Sometimes it makes more sense to set up a generation skipping trust, particularly if the objective is to reduce the size of tax obligation among family members. This trust does this by directly placing assets with grandchildren and future generations rather than having them go through each successive generation, thus being taxed each time. According to a recent article, those who took advantage of a generation skipping trust saved between 18 and 40 percent on estate taxes, depending on the estate and how much was wealth was transferred.
Breaking it down
The following must apply for drafting a viable generation skipping trust:
- The recipient must be 37 ½ years younger than the grantor.
- The recipient cannot be a spouse or ex-spouse.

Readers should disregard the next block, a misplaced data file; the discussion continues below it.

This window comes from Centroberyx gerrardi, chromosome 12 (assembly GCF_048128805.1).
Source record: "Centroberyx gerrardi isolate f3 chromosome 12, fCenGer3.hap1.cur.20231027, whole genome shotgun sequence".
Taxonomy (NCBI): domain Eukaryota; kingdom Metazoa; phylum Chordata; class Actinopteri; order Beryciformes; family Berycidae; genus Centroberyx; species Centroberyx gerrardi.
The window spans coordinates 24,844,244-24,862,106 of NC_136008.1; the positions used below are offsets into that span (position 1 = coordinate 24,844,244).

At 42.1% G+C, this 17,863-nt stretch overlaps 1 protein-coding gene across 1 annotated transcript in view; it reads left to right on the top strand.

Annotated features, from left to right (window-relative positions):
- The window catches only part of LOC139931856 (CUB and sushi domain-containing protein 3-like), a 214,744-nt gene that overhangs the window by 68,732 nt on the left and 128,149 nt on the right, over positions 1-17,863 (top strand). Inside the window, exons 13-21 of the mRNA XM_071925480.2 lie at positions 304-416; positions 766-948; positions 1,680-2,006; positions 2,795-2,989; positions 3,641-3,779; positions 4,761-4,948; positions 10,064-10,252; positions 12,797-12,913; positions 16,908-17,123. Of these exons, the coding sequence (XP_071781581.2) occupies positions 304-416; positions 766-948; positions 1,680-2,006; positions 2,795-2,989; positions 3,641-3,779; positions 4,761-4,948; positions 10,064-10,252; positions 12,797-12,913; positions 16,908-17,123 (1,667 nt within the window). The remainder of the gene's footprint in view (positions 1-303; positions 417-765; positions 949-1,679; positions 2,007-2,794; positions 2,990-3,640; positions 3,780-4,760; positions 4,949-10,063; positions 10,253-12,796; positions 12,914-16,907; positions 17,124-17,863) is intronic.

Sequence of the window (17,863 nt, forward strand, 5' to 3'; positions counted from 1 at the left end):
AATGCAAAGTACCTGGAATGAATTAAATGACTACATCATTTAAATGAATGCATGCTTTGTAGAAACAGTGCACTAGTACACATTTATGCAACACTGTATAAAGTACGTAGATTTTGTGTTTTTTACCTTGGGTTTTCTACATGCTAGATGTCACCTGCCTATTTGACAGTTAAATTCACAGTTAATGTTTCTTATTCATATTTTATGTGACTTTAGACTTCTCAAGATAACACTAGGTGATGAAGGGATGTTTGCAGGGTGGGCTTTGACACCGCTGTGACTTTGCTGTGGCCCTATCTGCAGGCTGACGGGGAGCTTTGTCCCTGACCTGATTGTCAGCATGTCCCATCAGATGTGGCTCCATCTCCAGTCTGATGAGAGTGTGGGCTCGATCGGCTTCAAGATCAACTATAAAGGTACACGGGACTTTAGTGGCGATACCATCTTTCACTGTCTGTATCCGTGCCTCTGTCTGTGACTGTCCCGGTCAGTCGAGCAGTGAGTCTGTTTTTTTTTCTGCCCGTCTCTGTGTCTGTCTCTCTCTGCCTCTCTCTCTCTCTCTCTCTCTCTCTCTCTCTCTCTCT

- The children may be able to access to funds generated in the grandchildren’s trust.
- The recipient need not be a grandchild.
Higher threshold under the Tax Cuts and Jobs Act
Whereas the tax-free threshold for generation-skipping trusts was set at $5.49 million in 2017, it was doubled to $11.2 million for individuals and $22.4 million for couples. It increases on a yearly basis to accommodate for inflation. The current law expires in 2026 unless Congress extends it or changes it.
Working with an attorney is always recommended
Attorneys with a background in tax law and estate planning can be a big help to individuals who wish to utilize a strategic transfer of funds to young family members and loved ones. The circumstances of each estate are different, yet a lawyer can provide useful guidance that directly addresses the needs of the client.